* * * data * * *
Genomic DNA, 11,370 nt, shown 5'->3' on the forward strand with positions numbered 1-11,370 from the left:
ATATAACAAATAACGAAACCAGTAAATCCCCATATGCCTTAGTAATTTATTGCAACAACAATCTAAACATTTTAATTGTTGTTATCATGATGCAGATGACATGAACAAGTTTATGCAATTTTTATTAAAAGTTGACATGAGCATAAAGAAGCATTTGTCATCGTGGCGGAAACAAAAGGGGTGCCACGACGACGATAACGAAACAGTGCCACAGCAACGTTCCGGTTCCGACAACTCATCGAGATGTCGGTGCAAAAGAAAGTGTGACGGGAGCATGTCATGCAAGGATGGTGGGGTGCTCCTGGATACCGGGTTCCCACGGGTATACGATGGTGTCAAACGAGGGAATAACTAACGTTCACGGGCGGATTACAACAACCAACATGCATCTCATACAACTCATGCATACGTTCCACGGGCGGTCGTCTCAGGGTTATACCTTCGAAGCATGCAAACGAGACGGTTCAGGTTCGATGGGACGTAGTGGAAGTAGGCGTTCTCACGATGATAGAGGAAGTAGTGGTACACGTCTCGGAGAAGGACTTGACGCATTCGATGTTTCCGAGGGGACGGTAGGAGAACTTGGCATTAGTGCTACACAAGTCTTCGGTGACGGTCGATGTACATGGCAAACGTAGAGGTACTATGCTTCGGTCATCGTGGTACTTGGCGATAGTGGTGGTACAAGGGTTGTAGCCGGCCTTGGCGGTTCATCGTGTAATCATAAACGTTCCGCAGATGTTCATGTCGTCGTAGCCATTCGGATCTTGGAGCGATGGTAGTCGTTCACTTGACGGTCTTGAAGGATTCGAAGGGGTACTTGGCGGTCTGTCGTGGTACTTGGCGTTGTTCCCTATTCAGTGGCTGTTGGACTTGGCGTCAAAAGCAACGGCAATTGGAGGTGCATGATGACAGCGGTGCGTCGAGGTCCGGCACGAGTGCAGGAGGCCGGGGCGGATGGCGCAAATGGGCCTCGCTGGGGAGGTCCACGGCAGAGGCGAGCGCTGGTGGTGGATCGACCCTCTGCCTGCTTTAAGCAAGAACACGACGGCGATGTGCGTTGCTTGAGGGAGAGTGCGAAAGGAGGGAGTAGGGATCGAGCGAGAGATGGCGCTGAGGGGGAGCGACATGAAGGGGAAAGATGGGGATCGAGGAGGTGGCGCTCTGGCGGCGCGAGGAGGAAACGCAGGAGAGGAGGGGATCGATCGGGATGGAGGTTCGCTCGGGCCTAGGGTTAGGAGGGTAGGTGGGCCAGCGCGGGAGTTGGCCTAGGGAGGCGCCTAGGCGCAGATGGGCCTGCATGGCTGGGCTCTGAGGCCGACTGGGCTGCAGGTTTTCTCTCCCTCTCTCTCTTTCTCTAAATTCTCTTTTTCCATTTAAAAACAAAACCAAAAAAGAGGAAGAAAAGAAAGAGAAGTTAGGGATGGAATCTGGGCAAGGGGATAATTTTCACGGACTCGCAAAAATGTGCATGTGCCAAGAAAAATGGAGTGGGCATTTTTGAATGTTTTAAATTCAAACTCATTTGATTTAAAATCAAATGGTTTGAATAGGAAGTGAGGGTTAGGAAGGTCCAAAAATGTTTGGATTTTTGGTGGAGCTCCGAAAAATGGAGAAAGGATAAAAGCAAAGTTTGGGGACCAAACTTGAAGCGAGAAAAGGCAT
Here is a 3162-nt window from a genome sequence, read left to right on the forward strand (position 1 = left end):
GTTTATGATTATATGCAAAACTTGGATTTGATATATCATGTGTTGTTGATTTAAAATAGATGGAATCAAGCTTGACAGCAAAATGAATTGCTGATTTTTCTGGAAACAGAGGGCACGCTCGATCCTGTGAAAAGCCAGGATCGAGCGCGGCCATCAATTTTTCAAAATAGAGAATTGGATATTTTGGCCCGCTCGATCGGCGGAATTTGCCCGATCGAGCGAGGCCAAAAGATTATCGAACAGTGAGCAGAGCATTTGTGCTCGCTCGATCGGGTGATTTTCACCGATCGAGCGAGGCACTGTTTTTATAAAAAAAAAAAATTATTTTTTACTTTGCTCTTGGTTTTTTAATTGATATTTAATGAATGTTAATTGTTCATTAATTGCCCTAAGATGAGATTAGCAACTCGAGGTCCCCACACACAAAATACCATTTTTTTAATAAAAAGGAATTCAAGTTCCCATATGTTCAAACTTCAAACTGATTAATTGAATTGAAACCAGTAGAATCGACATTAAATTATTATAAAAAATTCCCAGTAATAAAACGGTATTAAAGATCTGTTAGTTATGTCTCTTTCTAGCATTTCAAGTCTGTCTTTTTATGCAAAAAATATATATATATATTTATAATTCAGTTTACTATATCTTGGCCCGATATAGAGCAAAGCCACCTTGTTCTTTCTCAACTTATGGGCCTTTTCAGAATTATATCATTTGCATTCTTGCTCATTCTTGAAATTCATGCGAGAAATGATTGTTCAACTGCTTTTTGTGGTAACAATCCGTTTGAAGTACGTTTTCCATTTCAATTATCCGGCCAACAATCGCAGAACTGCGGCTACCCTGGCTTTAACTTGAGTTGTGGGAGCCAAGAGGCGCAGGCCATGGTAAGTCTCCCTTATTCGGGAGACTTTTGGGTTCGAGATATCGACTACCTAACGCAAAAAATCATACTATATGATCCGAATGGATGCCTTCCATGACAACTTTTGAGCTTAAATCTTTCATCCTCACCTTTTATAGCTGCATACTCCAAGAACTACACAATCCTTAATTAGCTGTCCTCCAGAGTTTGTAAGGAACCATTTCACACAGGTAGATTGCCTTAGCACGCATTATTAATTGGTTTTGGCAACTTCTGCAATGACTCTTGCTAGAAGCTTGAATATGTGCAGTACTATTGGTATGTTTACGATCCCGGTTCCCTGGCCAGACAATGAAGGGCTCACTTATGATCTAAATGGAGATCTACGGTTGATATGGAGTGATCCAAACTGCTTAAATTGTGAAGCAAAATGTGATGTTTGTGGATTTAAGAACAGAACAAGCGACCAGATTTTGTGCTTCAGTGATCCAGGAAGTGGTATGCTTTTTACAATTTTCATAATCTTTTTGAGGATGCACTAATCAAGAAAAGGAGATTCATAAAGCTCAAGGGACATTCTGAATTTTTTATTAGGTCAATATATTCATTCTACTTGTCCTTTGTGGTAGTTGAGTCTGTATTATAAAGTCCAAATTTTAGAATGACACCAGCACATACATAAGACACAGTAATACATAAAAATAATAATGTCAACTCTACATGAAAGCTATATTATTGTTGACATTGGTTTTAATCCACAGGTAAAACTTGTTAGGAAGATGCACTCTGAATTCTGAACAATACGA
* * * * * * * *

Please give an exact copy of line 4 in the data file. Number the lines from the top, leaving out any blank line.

GTTTATGATTATATGCAAAACTTGGATTTGATATATCATGTGTTGTTGATTTAAAATAGATGGAATCAAGCTTGACAGCAAAATGAATTGCTGATTTTTCTGGAAACAGAGGGCACGCTCGATCCTGTGAAAAGCCAGGATCGAGCGCGGCCATCAATTTTTCAAAATAGAGAATTGGATATTTTGGCCCGCTCGATCGGCGGAATTTGCCCGATCGAGCGAGGCCAAAAGATTATCGAACAGTGAGCAGAGCATTTGTGCTCGCTCGATCGGGTGATTTTCACCGATCGAGCGAGGCACTGTTTTTATAAAAAAAAAAAATTATTTTTTACTTTGCTCTTGGTTTTTTAATTGATATTTAATGAATGTTAATTGTTCATTAATTGCCCTAAGATGAGATTAGCAACTCGAGGTCCCCACACACAAAATACCATTTTTTTAATAAAAAGGAATTCAAGTTCCCATATGTTCAAACTTCAAACTGATTAATTGAATTGAAACCAGTAGAATCGACATTAAATTATTATAAAAAATTCCCAGTAATAAAACGGTATTAAAGATCTGTTAGTTATGTCTCTTTCTAGCATTTCAAGTCTGTCTTTTTATGCAAAAAATATATATATATATTTATAATTCAGTTTACTATATCTTGGCCCGATATAGAGCAAAGCCACCTTGTTCTTTCTCAACTTATGGGCCTTTTCAGAATTATATCATTTGCATTCTTGCTCATTCTTGAAATTCATGCGAGAAATGATTGTTCAACTGCTTTTTGTGGTAACAATCCGTTTGAAGTACGTTTTCCATTTCAATTATCCGGCCAACAATCGCAGAACTGCGGCTACCCTGGCTTTAACTTGAGTTGTGGGAGCCAAGAGGCGCAGGCCATGGTAAGTCTCCCTTATTCGGGAGACTTTTGGGTTCGAGATATCGACTACCTAACGCAAAAAATCATACTATATGATCCGAATGGATGCCTTCCATGACAACTTTTGAGCTTAAATCTTTCATCCTCACCTTTTATAGCTGCATACTCCAAGAACTACACAATCCTTAATTAGCTGTCCTCCAGAGTTTGTAAGGAACCATTTCACACAGGTAGATTGCCTTAGCACGCATTATTAATTGGTTTTGGCAACTTCTGCAATGACTCTTGCTAGAAGCTTGAATATGTGCAGTACTATTGGTATGTTTACGATCCCGGTTCCCTGGCCAGACAATGAAGGGCTCACTTATGATCTAAATGGAGATCTACGGTTGATATGGAGTGATCCAAACTGCTTAAATTGTGAAGCAAAATGTGATGTTTGTGGATTTAAGAACAGAACAAGCGACCAGATTTTGTGCTTCAGTGATCCAGGAAGTGGTATGCTTTTTACAATTTTCATAATCTTTTTGAGGATGCACTAATCAAGAAAAGGAGATTCATAAAGCTCAAGGGACATTCTGAATTTTTTATTAGGTCAATATATTCATTCTACTTGTCCTTTGTGGTAGTTGAGTCTGTATTATAAAGTCCAAATTTTAGAATGACACCAGCACATACATAAGACACAGTAATACATAAAAATAATAATGTCAACTCTACATGAAAGCTATATTATTGTTGACATTGGTTTTAATCCACAGGTAAAACTTGTTAGGAAGATGCACTCTGAATTCTGAACAATACGA